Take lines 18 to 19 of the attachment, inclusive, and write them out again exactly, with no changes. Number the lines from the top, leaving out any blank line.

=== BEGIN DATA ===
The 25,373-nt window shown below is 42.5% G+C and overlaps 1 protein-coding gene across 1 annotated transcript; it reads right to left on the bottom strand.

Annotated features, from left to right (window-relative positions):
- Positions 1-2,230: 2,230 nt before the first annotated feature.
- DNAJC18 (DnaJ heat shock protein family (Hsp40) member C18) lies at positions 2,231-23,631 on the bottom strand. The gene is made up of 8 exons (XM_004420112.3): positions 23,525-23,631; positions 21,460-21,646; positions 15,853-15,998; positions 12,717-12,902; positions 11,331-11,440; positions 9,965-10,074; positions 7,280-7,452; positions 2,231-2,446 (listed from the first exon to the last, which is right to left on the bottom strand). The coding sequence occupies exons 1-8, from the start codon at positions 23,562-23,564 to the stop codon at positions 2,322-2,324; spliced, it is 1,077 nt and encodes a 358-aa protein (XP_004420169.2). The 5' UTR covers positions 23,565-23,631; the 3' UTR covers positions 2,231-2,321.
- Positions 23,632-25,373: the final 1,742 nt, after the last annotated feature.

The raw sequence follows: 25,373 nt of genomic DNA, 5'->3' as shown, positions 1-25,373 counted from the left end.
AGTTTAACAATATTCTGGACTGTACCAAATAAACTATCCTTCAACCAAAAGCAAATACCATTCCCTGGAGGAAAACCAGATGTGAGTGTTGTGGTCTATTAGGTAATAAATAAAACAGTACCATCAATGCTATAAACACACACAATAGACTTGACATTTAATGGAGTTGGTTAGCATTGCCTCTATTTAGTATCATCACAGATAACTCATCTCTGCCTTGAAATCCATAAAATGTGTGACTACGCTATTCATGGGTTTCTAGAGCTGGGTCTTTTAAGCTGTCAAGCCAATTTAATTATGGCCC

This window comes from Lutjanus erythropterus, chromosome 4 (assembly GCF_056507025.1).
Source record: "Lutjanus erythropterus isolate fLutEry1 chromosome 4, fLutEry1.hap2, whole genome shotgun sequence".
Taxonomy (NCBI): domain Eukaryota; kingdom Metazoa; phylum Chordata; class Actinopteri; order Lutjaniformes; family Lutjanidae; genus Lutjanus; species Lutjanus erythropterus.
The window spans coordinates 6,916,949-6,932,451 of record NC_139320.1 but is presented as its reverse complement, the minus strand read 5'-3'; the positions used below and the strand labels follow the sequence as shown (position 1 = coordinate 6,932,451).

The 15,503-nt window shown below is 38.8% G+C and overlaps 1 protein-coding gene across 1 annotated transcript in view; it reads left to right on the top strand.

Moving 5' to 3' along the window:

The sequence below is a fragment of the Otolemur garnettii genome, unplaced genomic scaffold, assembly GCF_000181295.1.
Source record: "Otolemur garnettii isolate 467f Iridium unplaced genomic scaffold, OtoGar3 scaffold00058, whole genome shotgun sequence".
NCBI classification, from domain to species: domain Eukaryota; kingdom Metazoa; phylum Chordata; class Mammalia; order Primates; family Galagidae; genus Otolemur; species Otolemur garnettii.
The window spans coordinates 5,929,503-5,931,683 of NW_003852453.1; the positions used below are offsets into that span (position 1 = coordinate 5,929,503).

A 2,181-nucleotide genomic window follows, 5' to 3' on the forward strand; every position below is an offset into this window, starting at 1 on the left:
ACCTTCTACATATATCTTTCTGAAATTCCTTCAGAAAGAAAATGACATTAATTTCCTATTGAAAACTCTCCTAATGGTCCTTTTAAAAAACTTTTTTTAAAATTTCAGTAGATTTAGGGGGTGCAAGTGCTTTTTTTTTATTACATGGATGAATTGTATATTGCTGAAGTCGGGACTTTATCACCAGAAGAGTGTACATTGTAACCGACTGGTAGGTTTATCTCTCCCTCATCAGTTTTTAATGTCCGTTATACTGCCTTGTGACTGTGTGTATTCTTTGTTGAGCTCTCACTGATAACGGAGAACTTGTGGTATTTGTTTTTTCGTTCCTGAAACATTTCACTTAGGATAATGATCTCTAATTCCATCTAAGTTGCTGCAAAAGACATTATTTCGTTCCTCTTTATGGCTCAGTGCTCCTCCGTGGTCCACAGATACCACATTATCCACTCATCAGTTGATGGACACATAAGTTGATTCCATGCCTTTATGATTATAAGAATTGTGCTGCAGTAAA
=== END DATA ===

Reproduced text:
A 2,181-nucleotide genomic window follows, 5' to 3' on the forward strand; every position below is an offset into this window, starting at 1 on the left:
ACCTTCTACATATATCTTTCTGAAATTCCTTCAGAAAGAAAATGACATTAATTTCCTATTGAAAACTCTCCTAATGGTCCTTTTAAAAAACTTTTTTTAAAATTTCAGTAGATTTAGGGGGTGCAAGTGCTTTTTTTTTATTACATGGATGAATTGTATATTGCTGAAGTCGGGACTTTATCACCAGAAGAGTGTACATTGTAACCGACTGGTAGGTTTATCTCTCCCTCATCAGTTTTTAATGTCCGTTATACTGCCTTGTGACTGTGTGTATTCTTTGTTGAGCTCTCACTGATAACGGAGAACTTGTGGTATTTGTTTTTTCGTTCCTGAAACATTTCACTTAGGATAATGATCTCTAATTCCATCTAAGTTGCTGCAAAAGACATTATTTCGTTCCTCTTTATGGCTCAGTGCTCCTCCGTGGTCCACAGATACCACATTATCCACTCATCAGTTGATGGACACATAAGTTGATTCCATGCCTTTATGATTATAAGAATTGTGCTGCAGTAAA